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Posts Tagged ‘motivation’

I try not to preach about veganism on this blog and in my life.  When people ask me why I am vegan, I usually keep my answer short and sweet (“For the animals, for my health, and for the planet.”)  If people ask more questions, I am happy to answer them the best that I can, but I can only speak for myself and I don’t pretend to be an activist.  I try to lead a healthy vegan life and let the delicious food and my own health and happiness speak for themselves.  But something has happened recently that really frustrates me.  I’m sure you’ve heard about it – the massive egg recall.  And you may or may not have heard of the investigators’ horrific findings upon visiting these farms.  Unfortunately, places like this are where most of our food comes from.  If you don’t think that is so, ask yourself how this could happen.  How could someone get away with this for so long?  Why did over 1300 people have to become physically ill before the problems at the DeCoster egg factories were “uncovered”?  Do you really think your health and safety – or the animals, or the planet – are being protected?

You can read more about the DeCoster egg recall, well on just about any news site, but here is an article from The Huffington Post.  And here is an outstanding post by a local Des Moines chef who re-emphasizes the importance of buying local in light of this recent recall.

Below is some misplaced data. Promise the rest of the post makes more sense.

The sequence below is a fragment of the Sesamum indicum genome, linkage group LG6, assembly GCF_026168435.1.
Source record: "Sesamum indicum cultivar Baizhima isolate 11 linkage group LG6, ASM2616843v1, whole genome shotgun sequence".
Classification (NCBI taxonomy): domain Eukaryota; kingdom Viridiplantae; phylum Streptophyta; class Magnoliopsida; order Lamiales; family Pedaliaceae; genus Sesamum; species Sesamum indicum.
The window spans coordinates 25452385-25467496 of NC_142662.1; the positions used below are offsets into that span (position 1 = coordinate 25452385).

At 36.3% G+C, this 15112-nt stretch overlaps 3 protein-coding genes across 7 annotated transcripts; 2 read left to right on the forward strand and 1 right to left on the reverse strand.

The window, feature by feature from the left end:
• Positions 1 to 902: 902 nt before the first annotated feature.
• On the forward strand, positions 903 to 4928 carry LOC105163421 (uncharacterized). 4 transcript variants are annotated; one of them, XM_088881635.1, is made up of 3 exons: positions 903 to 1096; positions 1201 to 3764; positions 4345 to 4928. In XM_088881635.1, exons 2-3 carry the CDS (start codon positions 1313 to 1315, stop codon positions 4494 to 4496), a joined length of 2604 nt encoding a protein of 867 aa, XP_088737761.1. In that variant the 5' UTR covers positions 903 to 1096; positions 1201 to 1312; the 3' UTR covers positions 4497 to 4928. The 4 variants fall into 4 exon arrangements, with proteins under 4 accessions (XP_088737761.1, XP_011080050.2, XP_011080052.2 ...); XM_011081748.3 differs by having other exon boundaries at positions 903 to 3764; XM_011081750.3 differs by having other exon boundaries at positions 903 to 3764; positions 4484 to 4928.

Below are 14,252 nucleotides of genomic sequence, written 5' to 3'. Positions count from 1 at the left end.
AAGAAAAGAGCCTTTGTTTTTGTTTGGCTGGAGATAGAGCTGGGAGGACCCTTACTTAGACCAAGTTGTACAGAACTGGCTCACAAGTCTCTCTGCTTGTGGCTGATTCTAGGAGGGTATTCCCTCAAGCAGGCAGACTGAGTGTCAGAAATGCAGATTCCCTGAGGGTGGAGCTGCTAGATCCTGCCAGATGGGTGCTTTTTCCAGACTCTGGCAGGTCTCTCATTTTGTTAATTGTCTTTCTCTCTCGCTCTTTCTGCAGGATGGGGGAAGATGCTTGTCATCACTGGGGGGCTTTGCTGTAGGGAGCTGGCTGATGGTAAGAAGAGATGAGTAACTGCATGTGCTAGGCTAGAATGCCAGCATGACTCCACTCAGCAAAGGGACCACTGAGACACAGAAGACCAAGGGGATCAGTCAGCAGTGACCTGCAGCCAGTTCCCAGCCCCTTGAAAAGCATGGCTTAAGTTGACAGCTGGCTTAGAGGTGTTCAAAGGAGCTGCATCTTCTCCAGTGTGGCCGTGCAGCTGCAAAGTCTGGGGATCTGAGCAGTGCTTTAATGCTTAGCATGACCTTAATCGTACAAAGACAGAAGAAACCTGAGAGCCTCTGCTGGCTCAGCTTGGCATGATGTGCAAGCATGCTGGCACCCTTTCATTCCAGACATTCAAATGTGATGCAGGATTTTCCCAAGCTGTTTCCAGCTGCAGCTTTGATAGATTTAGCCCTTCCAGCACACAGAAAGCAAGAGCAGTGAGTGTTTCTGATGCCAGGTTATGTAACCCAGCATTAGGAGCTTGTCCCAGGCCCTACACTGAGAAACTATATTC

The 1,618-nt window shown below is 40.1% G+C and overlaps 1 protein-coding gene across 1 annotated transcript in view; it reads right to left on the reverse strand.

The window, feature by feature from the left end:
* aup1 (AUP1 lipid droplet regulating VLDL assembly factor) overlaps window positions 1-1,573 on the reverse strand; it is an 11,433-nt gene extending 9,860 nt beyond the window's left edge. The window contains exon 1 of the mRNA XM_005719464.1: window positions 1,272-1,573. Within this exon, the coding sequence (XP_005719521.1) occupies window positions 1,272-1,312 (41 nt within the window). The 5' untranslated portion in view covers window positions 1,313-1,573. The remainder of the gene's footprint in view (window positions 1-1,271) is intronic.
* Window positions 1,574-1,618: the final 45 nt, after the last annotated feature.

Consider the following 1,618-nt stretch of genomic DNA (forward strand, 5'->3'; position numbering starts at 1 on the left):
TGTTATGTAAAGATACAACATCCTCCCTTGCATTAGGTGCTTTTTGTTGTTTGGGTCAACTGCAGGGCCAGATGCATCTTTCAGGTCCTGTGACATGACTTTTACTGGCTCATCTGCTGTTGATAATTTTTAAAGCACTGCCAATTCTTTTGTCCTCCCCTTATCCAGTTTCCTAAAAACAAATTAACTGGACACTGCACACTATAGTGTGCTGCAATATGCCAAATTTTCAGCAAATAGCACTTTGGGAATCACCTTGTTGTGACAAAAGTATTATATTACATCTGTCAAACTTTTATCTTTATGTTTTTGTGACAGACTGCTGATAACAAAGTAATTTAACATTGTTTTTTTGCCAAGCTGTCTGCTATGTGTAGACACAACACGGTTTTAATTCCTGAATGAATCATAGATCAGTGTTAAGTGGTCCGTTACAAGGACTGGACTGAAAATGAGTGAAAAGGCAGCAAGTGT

I want to talk a little bit about my own Vegetarian Tipping Point.  On July 4th 2006, I had the day off from work and we were relaxing around the house.  We grilled some food (steak, salmon, and asparagus) and watched some lazy TV.  You know, I hear all the time about how television is rotting our brains, but I happened to catch a show on The History Channel that would literally change my life forever.  The show was called Modern Marvels:  The Butcher, and it explored the various methods of meat processing throughout history up to modern times.  Before I watched this show, I hadn’t really thought much about where my food came from.  I liked food that tasted good and so I ate it (and plenty).  There was something about the way they showed the live animals being prepared for slaughter and the various stages of processed carcasses and raw meat, that deeply disturbed me. That was the last time I ate meat.  My reasons for becoming (and staying) vegan have changed and evolved since then, and they are even slightly different from day to day – but food safety concerns were one of the first things that made me re-examine my diet.  Whenever there is a massive recall like this, it makes me thankful to be vegan.